CHOZICK: Right, right. Well, through Alex’s great comments, we (inaudible) a seismic existential crisis inside, I think both parties. And John’s right. As long as Republicans are feeling -- or voters are feeling pretty good about their paychecks, then it’s going to be -- I think -- I think Democrats can’t get complacent. I think as long as -- if Republicans shift and start talking about the economy and taxes, then, you know, they’re going to have a hard time.
Voters aren’t that motivated by Russia.
CASTELLANOS: But to Mitt’s -- to Mitt’s particular situation, the governor of that state lost the -- the convention by 10 points and then won the primary by 44 points. The people that go to these conventions, you know, they think --
CASTELLANOS: -- trigonometry is a communist plot. So --
CASTELLANOS: -- actually got Mike Lee (ph) elected.
CHOZICK: Both parties have these activist forces working.
STEPHANOPOULOS: But right now they do. The -- the -- on -- on the Republican side, there is -- there does seem to be this conflict over how to deal with Trump. On the one hand, you’ve got House members in deep red districts who are hugging him hard. These senate candidates, it’s a little more complicated.
KARL: Absolutely. Especially candidates in -- in -- in states that are not, you know, deep, deep red. And, you know, I think you are seeing some Republicans -- more in the Senate -- trying to show some independence. That’s why you see this move to get a bill to protect Robert Mueller.
KARL: Yes, McConnell’s put a stop to it, but -- you know, but Grassley’s moving -- it’s not -- the bill’s not going anywhere. But you have a number of prominent Republicans that support the bill.
STEPHANOPOULOS: Let’s talk -- go ahead.
CASTELLANOS: Republicans aren’t going to disagree with Donald trump on what he’s done. Republicans like what he’s done. He’s running as a -- what he’s doing as president is very conservative and very Republican in most cases.
STEPHANOPOULOS: And Stefanie --
CASTELLANOS: It’s what he says that’s the problem.
STEPHANOPOULOS: One of the things we have seen in the last several weeks, the president’s approval rating is inching up, just a little bit and the generic ballot between Democrats and Republicans --
KARL: Is narrowing.
STEPHANOPOULOS: -- is narrowing.
CUTTER: Is narrowing. Absolutely. I wouldn’t exactly call Donald Trump popular, though. I mean, he still is historically unpopular at this point --
CUTTER: He’s doing a very good job of it. You know, the generic ballot has -- has tightened a little bit and maybe that’s because of the tax bill. Maybe it’s now they have something else to talk about. But let’s -- it’s -- this is not the soul indicator of what’s going to happen in the election.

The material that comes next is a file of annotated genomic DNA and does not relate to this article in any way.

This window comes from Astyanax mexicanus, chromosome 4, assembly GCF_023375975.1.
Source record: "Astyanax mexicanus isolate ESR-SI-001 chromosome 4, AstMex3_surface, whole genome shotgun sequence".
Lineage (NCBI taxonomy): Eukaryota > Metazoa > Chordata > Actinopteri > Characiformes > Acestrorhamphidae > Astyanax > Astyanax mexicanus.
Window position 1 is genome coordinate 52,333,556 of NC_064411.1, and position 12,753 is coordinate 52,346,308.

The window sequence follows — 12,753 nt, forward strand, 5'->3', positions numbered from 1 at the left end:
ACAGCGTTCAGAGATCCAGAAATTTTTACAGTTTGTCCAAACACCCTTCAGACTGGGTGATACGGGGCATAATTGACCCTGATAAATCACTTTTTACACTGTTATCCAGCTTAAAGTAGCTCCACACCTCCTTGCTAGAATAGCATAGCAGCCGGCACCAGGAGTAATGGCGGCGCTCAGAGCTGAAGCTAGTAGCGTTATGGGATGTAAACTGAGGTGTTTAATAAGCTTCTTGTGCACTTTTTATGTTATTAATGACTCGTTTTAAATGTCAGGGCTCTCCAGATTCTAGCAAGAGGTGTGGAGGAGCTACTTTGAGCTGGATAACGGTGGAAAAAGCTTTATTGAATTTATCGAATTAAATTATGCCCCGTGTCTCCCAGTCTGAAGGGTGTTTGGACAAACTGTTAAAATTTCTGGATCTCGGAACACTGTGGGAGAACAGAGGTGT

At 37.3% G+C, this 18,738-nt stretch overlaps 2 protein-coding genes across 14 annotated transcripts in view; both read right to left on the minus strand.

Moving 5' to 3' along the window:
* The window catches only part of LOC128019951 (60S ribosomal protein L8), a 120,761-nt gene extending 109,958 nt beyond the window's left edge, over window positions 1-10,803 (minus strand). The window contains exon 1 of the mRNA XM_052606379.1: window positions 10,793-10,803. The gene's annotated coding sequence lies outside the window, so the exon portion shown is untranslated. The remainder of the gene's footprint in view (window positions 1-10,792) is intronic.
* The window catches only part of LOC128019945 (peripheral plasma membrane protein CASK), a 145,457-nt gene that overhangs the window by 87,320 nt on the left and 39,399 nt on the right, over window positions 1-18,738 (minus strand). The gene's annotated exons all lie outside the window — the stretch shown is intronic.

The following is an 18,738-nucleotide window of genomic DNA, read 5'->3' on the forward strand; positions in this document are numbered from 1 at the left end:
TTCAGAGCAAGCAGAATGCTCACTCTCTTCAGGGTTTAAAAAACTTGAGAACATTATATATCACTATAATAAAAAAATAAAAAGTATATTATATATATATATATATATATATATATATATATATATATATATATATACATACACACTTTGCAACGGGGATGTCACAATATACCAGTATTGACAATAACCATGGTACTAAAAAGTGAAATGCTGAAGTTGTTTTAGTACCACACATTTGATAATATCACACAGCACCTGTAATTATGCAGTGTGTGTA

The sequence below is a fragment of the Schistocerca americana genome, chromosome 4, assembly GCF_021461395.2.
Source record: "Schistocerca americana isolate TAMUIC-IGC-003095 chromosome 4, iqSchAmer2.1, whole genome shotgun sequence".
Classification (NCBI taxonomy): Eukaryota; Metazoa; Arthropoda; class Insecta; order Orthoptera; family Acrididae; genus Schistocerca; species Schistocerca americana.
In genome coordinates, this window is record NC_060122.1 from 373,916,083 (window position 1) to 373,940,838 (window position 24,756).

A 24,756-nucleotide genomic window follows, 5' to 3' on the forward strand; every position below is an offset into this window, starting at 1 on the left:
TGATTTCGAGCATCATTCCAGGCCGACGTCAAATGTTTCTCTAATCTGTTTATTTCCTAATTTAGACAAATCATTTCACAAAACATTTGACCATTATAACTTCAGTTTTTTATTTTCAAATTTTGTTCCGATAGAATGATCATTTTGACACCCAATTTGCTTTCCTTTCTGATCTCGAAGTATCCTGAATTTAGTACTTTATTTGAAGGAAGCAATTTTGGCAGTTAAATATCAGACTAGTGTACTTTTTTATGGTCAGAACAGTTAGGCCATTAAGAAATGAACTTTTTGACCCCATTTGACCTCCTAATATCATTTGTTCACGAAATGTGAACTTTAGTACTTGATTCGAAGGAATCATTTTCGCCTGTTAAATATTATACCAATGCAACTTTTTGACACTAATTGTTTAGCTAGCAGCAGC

Democrats still have almost a three to one advantage on enthusiasm in their party, they’re -- they’re out-raising Republicans, the momentum is on their side, they’re winning these special elections. I don’t think Democrats should get complacent at all. This is going to be a tight election. Our country is now poised to have tight elections. But I would rather be a Democrat right now, where we are in the run-up to this election than a Republican.
CASTELLANOS: I hate to agree with Stefanie but I think she’s right. The suburbs are doing well economically. That’s where suburban white college educated women are coming out in droves to vote against Donald Trump. It’s not about dollars, it’s about character and morality and who he is and what he says, not what he has done. Money won’t buy Republicans out of what's -- the wave that's coming.
STEPHANOPOULOS: That was a big part of Hillary Clinton's message in the 2016 campaign.
Before we go, I want to talk to you, Amy, and everybody about -- some of the reflections you have in your book about the 2016 campaign, including reflections about the press. You say there are some second thoughts about the way we all handled the email matter, about the way we all dealt with those hacked Russian emails that got so much coverage.
CHOZICK: Right, absolutely. I know that he diehard supporters have real issues with the way we covered her private emails. And I think that's understandable to me. The bigger issue that the media has to grapple with, particularly before the mid-terms, are these hacks and how do we deal with it?
You know, afterwards -- after the election, it really kept me up at night to think that I did exactly what Russian hackers wanted me to do, we all did. By covering those Podesta emails, we became, as my newspaper said, de facto instruments for Russian intelligence.
And so they were already out there. You know, we thought let's confirm and contextualize them. And I don't know what the answer is moving forward, but it's something that I think we definitely should be thinking about.
STEPHANOPOULOS: It's a good question, because, Jon, I was thinking about that this morning. We did show more restraint when the North Koreans hacked Sony. I mean, there was some initial coverage right there, but after that it seemed to be a collective decision we're just not going to publicize all these private emails that were stolen. That did not happen in the 2016 campaign.
KARL: No. And you are covering a campaign, it's a little bit different than covering, you know, a private company.